Best castles to visit when staying in a Northumberland holiday cottage

Tuesday 26th October, 2021 by Host & Stay

Top Castles to Explore from Your Northumberland Cottage

Northumberland is famed for its night skies, its rugged coastlines and, of course, its castles.

In fact, the county is home to an impressive 70 castle sites – more than any other region of the UK.

That’s largely down to its position; on the border with Scotland and with 40 miles of rugged coastline, historically it was a magnet for invaders. 

Its castles range from the ruined to the lived-in, and can be found in towns, the countryside and along the coast – in short, there’s a castle for every occasion.

So, if you’re staying in a Northumberland holiday cottage, you’re probably going to want to visit at least one – but which to choose?

We’ve rounded up five of the best…


Probably the most famous of them all, Alnwick Castle is the second largest inhabited castle in England, after Windsor Castle.

Home to the Percy family for generations, it is still lived in by the 12th Duke and Duchess of Northumberland, who are responsible for turning it into the tourist attraction it is today.

Now largely known as the setting for Downton Abbey and Hogwarts in the Harry Potter films, the castle offers an enchanting mix of the old and the new, while its stunning gardens, opened 20 years ago, combines sculpture, water features and beautiful plants to create a welcoming family attraction.

Children can try their hand at broomstick riding or archery while adults can marvel at the stunning state rooms, or admire the view over the town that bears its name.


Along with Alnwick, Bamburgh must be another of the best-known castles in the county.

Towering high above its village namesake, with the sea on the other side, Bamburgh is a truly imposing sight from any angle.

After years of fighting took their toll, it was brought back to life in 1894 by visionary industrialist and philanthropist William Armstrong, whose ancestors still call it home today.

Head to the oldest surviving part of the castle, the Keep, the walls of which are 11ft thick, or take a walk through history in the state rooms, which contain artefacts and heirlooms from past generations. 


Further inland is the aptly-named Chillingham Castle – and it’s not one for the faint-hearted.

Known as Britain’s most haunted castle, it is reputed to have the highest levels of paranormal activity in the country, with visitors reporting frequent sightings of spectres and apparitions.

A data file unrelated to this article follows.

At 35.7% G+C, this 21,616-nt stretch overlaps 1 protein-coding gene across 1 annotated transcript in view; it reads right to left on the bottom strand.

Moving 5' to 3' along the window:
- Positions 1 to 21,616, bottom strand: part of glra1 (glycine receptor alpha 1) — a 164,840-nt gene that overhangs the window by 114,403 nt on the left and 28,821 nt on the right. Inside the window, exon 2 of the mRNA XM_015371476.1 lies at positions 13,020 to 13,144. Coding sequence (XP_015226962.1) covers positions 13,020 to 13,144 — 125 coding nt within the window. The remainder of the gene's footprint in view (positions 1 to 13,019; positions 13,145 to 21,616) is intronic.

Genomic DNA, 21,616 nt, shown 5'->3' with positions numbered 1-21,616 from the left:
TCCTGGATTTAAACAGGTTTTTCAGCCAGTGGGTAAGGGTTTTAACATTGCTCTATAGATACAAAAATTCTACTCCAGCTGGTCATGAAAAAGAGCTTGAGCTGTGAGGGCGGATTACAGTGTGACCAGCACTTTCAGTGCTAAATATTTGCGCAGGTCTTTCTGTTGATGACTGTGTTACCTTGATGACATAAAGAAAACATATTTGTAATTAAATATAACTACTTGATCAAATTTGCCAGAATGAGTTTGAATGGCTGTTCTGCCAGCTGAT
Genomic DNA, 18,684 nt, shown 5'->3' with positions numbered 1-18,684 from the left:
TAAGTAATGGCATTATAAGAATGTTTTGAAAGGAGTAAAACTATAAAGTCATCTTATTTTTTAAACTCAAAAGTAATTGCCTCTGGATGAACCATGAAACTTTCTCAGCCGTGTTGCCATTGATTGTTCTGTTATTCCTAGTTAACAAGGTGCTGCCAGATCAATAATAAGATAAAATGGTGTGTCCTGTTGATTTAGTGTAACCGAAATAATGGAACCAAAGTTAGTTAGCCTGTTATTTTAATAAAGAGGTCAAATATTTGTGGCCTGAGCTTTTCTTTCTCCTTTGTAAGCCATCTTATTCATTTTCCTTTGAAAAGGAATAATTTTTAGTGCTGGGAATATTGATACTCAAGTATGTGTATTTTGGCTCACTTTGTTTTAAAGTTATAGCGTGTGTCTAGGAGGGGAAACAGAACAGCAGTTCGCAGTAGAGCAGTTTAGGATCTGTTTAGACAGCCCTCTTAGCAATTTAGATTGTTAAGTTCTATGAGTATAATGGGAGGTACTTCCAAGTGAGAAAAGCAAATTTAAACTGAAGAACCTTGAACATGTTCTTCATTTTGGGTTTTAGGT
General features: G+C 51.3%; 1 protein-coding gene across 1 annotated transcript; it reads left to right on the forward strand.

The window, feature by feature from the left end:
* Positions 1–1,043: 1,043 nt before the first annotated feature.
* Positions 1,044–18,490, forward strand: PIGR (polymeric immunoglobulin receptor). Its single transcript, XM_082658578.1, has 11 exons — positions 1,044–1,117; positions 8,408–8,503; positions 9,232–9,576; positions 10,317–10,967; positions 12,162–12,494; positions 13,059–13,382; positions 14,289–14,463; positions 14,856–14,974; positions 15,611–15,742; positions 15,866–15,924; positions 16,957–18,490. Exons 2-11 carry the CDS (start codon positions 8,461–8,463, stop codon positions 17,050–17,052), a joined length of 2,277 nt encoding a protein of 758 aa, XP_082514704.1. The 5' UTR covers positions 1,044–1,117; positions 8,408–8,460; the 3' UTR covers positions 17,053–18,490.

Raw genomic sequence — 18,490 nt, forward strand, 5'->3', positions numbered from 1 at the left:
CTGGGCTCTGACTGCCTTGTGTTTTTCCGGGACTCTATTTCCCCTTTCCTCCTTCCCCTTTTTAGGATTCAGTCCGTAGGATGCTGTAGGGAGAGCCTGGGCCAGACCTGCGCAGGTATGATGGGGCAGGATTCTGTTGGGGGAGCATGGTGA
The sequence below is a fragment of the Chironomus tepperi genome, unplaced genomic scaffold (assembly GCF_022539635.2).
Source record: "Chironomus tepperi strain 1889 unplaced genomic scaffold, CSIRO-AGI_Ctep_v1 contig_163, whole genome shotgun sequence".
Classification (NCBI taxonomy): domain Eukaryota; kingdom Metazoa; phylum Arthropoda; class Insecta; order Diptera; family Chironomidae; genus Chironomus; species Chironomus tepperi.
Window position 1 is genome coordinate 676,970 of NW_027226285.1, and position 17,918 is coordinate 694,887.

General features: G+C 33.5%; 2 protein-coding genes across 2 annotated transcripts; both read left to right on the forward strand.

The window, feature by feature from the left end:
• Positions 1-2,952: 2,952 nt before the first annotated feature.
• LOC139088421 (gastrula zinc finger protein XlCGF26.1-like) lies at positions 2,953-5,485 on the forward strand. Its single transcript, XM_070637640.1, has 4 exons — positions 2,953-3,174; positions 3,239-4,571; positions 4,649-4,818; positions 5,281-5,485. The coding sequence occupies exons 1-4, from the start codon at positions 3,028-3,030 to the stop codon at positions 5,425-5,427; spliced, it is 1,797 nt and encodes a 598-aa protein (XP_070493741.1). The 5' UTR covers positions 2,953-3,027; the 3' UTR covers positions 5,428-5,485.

If that’s not enough, the castle also features its very own torture chamber, which displays a variety of macabre instruments of punishment, including a stretching rack, cages, a bed of nails, nailed barrel and spiked chair.

For those who prefer their attractions to be less spine-tingling, the castle is also home to the only wild cattle in the world, the only survivors of the herds that once roamed the forests of Britain, and which are rarer than the panda or mountain gorilla.


There’s little left of Dunstanburgh Castle, which surveys the North Sea from its clifftop position between the villages of Craster and Low Newton.

Inaccessible by car, the walk from either direction is all part of the experience; the coastal path from the fishing village of Craster to the castle is often hailed as one of the most spectacular journeys in the UK.

Approaching on foot with sheep on one side and crashing waves on the other, it’s easy to imagine how formidable it must have appeared to invaders in centuries gone by.

Dusntanburgh was the focus of attacks during the War of The Roses, twice besieged and captured by Yorkist forces, but subsequently fell into decay – a state in which it remains today.


Ask a child to draw a castle, and Warkworth will be pretty similar to what they come up with.

With towers, a drawbridge and nearly intact walls, it’s a classic example, and kids of all ages will love exploring the ruins.

Both the village and castle occupy a loop of the River Coquet, around a mile inland from the coast.

Keep an eye out for the lion badges carved throughout; that was the crest of the aforementioned Percy family, whose ancestors owned Warkworth as well as Alnwick.  

And before you leave, why not pay a visit to the nearby hermitage, a ruined chapel on the banks of the river Coquet, accessible only by boat. 

If you choose a holiday cottage in Northumberland, make sure you take a step back in time and put at least one of these stunning castles on your itinerary

Get in Touch

We provide lots of accommodation and places to stay in Northumberland to act as a base for you to explore the area. 

Take a look at the self-catering accommodation we provide in and around the Northumberland area. Feel free to give us a call on 0191 731 4600 to find out more about the best places to stay in the picturesque Northumberland region.

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